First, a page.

• Other benefits Showcases research to widest possible audienceEnhances a university’s reputation as well as that of the teacher or researcherSocial responsibility – provides education for allShares best practice internationallyAllows for peer reviewMaximizes the use and increases availability of educational materialsRaises standard of educational resources by gathering more contributorsCourse Design stresses interactivity, problem solving and feedback
  • Benefits the Consortium Realized Contents are displayed in multimedia formats so user knows how the student will see the materialContent can be enhanced with presentations, slideshow or videosInteractive functionality is facilitated with online quizzes, blogging, twittering, and student personal Wiki website, which is also used as an e-portfolio for the courseContent is compiled and edited by the instructorUpdating is instant and constant on an on-going basisPeer ReviewedAdaptability for individual colleges and instructorsOpen sources are adapted and re-organized as neededDigital OER textbooks, text readings are reduced and condensed compared to regular textbooksBuilding and sharing content decreased development time and maximized resourcesContent was “standardized” between the 7 Energy colleges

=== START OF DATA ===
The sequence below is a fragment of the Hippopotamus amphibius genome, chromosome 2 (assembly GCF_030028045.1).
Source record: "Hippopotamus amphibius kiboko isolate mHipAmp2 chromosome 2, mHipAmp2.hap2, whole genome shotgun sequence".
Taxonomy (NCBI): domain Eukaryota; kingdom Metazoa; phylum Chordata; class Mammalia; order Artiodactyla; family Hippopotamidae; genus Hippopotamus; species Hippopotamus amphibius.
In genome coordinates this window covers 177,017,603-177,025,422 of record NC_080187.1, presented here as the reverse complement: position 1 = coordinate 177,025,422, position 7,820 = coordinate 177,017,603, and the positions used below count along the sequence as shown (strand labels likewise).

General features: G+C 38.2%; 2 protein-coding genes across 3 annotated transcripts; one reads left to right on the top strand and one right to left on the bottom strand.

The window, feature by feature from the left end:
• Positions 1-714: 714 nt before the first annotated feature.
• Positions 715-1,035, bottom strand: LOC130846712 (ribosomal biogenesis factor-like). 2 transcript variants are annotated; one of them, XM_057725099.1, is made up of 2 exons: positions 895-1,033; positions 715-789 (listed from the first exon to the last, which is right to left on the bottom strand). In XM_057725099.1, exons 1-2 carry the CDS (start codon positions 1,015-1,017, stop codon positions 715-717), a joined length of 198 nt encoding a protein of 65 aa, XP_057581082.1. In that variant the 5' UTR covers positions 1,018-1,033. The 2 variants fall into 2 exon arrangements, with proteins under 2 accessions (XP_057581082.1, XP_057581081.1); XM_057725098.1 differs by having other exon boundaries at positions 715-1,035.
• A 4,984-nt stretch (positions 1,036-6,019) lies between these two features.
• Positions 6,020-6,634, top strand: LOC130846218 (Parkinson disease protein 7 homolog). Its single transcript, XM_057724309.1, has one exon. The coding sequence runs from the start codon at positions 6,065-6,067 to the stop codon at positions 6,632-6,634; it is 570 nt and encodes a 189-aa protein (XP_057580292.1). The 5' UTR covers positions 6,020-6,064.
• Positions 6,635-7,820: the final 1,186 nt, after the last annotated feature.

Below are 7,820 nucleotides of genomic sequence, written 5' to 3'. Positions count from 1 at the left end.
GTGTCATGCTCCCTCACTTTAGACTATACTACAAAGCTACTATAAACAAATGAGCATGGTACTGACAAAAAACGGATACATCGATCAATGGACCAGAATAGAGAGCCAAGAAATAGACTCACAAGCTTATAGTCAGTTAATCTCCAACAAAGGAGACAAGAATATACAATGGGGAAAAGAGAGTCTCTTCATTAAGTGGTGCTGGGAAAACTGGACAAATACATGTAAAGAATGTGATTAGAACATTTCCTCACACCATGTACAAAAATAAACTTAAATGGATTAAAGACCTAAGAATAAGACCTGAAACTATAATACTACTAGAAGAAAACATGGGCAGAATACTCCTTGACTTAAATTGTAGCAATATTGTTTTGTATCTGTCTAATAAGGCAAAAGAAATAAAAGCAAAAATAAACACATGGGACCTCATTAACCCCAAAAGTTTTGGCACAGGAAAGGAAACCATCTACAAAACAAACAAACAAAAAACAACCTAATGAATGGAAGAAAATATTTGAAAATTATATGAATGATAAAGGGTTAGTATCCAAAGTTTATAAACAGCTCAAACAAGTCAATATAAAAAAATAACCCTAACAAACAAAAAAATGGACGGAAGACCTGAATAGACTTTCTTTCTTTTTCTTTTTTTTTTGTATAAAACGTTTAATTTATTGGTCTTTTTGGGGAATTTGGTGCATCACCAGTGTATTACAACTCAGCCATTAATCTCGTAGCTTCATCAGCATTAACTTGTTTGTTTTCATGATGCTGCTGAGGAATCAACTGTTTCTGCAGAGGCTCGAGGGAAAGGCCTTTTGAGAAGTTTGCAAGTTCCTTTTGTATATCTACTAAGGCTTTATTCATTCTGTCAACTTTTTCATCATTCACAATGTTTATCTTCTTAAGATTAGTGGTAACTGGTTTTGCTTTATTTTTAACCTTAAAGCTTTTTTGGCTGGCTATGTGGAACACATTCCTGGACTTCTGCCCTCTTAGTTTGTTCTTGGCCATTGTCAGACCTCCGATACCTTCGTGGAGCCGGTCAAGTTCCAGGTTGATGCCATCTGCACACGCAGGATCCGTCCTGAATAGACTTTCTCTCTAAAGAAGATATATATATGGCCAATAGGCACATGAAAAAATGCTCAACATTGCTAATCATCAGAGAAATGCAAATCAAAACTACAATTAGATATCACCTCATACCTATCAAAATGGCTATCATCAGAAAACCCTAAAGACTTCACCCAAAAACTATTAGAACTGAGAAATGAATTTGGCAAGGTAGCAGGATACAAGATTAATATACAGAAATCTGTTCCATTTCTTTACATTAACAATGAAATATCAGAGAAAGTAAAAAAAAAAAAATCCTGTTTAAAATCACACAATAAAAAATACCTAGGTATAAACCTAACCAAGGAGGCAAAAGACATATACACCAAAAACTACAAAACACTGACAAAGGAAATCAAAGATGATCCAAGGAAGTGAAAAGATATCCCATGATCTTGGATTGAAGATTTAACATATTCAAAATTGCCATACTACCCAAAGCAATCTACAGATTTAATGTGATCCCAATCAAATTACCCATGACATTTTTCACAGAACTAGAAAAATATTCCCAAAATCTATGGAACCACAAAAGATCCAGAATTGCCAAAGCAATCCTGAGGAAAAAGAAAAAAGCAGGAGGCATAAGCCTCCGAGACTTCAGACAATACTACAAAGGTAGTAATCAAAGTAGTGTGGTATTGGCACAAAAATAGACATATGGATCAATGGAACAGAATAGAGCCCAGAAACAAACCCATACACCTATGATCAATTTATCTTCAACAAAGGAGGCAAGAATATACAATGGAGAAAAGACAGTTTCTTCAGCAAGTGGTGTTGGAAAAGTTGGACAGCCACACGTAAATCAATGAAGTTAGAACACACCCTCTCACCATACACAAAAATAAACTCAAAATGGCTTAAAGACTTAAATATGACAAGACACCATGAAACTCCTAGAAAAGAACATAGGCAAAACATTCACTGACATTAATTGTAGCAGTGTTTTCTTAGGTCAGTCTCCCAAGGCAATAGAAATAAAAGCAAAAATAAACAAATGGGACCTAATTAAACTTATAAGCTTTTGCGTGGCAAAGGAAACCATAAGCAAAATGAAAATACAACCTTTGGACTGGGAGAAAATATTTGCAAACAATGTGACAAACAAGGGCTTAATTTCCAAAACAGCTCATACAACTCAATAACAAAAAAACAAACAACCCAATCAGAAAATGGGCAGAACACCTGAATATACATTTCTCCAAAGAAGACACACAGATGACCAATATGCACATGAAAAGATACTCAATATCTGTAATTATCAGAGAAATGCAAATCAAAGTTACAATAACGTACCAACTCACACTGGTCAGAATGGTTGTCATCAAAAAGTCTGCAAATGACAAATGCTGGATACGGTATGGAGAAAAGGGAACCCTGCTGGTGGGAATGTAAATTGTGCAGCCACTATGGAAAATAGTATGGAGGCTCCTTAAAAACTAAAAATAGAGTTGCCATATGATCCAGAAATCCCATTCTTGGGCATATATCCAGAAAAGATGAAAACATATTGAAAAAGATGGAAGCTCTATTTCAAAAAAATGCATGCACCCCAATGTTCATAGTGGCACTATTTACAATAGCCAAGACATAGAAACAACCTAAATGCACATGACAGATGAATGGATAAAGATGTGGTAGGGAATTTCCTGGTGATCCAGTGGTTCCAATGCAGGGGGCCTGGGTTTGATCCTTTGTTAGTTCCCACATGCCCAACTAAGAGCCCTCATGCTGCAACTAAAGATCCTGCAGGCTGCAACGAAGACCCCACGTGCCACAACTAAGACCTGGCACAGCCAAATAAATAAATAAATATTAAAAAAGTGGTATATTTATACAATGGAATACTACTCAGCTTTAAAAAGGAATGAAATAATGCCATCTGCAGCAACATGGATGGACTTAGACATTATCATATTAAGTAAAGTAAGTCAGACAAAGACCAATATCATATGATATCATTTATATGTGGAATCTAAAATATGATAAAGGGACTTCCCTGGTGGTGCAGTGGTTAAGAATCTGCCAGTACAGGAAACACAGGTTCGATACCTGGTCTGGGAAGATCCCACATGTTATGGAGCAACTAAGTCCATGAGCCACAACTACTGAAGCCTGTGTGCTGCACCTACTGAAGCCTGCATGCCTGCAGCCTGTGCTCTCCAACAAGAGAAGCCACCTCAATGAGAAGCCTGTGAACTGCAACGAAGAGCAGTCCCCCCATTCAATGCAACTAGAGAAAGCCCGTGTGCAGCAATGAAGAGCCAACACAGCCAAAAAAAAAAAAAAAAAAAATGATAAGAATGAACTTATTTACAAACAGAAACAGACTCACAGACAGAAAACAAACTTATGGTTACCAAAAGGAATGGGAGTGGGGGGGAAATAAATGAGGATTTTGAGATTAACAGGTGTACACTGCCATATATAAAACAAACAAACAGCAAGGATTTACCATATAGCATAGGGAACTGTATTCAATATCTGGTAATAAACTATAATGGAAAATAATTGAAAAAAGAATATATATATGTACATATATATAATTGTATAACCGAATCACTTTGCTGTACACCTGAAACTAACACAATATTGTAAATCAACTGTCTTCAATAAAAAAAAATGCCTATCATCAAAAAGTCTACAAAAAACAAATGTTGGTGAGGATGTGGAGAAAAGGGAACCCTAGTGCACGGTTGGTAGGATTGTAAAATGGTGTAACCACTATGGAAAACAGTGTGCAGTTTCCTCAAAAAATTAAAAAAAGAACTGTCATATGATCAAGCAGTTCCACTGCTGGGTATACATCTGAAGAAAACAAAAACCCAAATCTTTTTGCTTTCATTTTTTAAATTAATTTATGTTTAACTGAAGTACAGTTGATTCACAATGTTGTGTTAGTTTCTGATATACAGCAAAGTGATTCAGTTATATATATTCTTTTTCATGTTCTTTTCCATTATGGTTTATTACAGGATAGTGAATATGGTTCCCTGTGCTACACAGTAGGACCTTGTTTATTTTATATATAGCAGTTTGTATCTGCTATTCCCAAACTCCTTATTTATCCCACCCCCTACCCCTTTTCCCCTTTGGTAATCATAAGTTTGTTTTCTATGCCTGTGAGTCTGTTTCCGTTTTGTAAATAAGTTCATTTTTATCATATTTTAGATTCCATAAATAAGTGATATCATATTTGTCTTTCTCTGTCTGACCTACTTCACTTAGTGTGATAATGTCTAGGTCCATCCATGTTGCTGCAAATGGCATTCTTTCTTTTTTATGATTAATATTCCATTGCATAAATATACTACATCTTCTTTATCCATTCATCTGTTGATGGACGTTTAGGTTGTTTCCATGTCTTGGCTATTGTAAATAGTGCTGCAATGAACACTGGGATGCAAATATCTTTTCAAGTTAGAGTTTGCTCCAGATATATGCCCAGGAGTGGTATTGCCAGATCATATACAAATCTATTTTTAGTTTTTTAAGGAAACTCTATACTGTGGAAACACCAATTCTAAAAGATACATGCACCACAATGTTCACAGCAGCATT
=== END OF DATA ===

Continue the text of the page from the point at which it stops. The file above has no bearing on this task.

• TechnologyTimeQuality Assessment-Reluctance to “share” and the reluctance to “accept other instructors work”Policies on academic freedom, open access licenses (CC BY)Development of a master course with core competencies coveredEvolving Online/Hybrid Pedagogy QualityDiffering learning management systemsResistance to being required to publish Online/hybrid courses as OEREvolving Online/Hybrid Pedagogy Differing learning management systems
  • Challenges to Contributing to OERTechnology—OERs are built on the different platforms such as HTML vs. XML Time—Sharing to an OER Repository requires manual recreating of content since SCORM or common cartridges uploads are not standardQuality Assessment—reluctance to “accept” others work as “equivalent” as their own material or view as “inferior” to publisher created materialCollege or Faculty Property—who actually “owns” the content created within a college system? If a system owns all material created by faculty/employees while being paid with system funds, can course material be contributed to OER?Creating a different CC BY license for each OER publishedNo Central OER repository
  • What is OER, OPEN and Creative Common License?And where do you start….You can jump into a search for OER in: Open CultureCourseraNational Repository of Online CoursesEdXOpen2StudyCanvasConnexionsMERLOT
  • How do you really know if it is OER?Let’s investigate the world of licenses, OPEN resources, creative commons and public domain……..
  • There are many open licenses developed for different areas of knowledge. However, when it comes to open educational resources the most typical and common open licenses used are Creative Commons Licenses.